As readers of this space know, I am just about four months into my new job at Hoy.
It’s been a huge challenge and major pleasure.
While I had taught myself to speak Spanish to a certain level of competence before I started, I learned quickly how far I had to go to become truly proficient in speaking, reading and writing.
I’ve seen the progress I’ve made in the first two, and the third has been the hardest thus far.
For the first few months, my strategy has been to write in English first, take a stab at translating, put the remainder in Google Translate, do my best to edit what turns up, give it to my colleagues and wait for their eyebrows to raise in confusion and the “Non entiendos” to start.
I’ve been publishing work since my fourth week at Hoy, and have been sticking with this method throughout.
The upside is that I’ve started writing earlier than I had predicted.
The downside of course is that I’m not truly learning to write as well as I could.
In the past couple of weeks, Fernando has been pushing me to start writing in Spanish first.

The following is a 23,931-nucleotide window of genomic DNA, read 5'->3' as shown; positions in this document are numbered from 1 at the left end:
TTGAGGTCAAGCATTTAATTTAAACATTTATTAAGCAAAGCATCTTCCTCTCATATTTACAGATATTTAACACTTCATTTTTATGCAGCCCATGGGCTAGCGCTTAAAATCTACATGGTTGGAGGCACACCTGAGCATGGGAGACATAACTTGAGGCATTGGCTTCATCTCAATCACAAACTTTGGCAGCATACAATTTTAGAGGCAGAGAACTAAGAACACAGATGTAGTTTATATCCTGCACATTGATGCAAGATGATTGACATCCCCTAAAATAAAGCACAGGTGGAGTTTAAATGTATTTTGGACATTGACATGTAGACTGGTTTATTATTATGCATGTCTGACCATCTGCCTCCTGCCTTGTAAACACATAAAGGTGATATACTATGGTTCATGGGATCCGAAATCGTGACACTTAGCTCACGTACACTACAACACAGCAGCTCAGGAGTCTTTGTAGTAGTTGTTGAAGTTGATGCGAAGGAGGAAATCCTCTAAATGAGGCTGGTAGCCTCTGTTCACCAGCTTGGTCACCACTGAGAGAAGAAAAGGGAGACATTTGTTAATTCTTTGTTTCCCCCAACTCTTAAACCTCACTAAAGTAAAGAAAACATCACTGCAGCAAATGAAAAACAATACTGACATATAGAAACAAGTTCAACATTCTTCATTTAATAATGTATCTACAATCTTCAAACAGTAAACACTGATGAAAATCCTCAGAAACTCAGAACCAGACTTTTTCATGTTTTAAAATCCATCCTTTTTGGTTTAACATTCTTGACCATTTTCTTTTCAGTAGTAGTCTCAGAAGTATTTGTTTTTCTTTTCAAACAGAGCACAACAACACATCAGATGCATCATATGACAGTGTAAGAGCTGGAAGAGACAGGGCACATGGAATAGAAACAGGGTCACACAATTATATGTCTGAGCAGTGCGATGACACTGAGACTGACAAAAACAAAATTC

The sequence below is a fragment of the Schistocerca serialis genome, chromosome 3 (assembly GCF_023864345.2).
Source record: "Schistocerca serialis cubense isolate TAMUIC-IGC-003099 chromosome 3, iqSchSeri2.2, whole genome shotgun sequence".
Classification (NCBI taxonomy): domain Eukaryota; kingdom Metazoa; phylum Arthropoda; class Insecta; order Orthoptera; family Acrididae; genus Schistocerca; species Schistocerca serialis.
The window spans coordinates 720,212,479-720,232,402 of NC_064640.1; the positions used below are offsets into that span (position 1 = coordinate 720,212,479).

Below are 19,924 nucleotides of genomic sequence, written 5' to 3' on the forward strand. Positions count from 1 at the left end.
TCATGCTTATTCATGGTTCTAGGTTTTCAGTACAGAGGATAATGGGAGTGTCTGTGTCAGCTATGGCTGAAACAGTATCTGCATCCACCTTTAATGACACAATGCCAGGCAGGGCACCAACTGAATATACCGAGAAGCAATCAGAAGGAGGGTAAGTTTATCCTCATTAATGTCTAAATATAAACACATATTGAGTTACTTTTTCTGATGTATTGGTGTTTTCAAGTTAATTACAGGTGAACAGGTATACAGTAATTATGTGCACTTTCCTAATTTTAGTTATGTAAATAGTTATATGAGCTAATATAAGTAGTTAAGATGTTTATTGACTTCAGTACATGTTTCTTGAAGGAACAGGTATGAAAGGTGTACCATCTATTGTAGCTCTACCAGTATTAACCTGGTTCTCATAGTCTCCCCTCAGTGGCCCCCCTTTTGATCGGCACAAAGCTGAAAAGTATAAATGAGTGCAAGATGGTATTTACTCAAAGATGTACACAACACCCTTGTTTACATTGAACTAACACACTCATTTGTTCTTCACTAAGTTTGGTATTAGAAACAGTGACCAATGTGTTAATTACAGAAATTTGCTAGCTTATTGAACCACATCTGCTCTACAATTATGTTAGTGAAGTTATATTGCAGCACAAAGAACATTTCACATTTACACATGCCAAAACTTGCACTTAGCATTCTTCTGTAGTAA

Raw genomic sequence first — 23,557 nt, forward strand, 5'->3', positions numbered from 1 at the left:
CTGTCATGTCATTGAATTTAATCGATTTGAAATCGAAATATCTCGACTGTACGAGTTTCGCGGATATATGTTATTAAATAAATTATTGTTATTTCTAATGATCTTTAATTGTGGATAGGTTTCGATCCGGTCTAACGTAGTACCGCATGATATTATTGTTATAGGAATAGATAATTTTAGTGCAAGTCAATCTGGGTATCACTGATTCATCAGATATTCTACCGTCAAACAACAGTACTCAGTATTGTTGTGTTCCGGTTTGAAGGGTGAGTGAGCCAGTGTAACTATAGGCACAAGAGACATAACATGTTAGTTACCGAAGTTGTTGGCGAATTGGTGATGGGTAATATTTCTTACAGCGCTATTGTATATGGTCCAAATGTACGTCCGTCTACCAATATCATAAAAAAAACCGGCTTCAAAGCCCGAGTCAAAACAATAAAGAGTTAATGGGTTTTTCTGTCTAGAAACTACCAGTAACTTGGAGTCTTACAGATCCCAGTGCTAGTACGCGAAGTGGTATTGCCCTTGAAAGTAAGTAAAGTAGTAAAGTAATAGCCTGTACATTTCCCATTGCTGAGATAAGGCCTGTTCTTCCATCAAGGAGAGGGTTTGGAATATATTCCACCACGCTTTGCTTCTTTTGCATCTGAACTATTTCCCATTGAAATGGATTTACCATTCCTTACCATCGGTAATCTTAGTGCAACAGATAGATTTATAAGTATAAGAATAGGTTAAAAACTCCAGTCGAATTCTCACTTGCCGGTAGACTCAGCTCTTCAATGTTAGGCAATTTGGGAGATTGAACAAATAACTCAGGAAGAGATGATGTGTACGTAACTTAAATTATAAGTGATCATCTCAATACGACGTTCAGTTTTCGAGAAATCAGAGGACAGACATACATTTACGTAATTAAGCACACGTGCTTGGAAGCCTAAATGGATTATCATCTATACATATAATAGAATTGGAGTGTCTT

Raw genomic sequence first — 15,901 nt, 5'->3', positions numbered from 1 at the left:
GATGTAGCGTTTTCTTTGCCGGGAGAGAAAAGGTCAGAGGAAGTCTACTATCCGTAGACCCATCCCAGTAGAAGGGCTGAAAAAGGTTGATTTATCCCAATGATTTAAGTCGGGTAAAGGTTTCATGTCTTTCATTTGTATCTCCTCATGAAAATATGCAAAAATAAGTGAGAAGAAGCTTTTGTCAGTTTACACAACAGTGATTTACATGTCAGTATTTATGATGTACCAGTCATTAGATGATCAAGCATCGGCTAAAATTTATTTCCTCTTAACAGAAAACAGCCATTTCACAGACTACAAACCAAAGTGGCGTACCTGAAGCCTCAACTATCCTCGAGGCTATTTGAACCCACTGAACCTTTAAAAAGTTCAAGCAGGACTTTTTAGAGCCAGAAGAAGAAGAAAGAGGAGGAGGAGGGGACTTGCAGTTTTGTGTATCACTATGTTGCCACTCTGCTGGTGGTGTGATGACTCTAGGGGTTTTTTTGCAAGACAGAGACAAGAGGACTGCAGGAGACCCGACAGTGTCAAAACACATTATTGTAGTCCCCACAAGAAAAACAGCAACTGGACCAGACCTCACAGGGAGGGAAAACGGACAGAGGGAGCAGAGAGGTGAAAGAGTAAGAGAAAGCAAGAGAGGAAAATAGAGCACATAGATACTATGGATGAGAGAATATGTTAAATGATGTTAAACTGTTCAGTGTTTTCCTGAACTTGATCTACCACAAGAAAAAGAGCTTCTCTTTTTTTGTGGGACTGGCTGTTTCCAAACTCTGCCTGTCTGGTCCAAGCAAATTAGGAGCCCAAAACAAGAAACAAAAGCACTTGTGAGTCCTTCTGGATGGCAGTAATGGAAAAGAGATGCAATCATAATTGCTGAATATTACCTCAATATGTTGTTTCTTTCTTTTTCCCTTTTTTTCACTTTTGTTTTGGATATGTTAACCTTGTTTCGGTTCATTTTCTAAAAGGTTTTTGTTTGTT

Today, I did that, for a new section we are about to launch tomorrow.
I don’t want to get into too many details, as to do so would potentially spoil the surprise of what we are doing, and the big thing for me was that I wrote a 500-word piece that, to be fair, included a number of quotes, in less than an hour.
I know Octavio’s going to look at it tomorrow morning. I know my vocabulary remains quite limited. And I know that my sentences in Spanish have as their goal simple communication, rather than art or evoking emotion.
Yet I also know that I did it, that I pushed myself and that I continue to make small steps in areas that I have not done before.
Of the many gifts that Paul Tamburello gave me, one of the biggest was a framework to be able to understand progress.
He would do this by pointing out to students that they had written three sentences in a paragraph whereas a month earlier they had only written two.
He would have the students chart their progress on the Timed 100s, showing them that their times would go down while their scores would go up.
This way of marking progress that at times can seem invisible when one is seeking a destination has stayed with me since.
While I did not think consciously of my time in his fourth grade classroom while writing the piece today for Hoy, that framework has become like a familiar piece of clothing that fits easily onto my body.
I’ll go back tomorrow to learn more and, perhaps, to write more.
But as I prepare to stretch and to wind down for tonight, I do so with the knowledge that I today moved toward greater levels of sufficiency and proficiency in a language I taught myself and in which I often cannot believe it is my good fortune to work.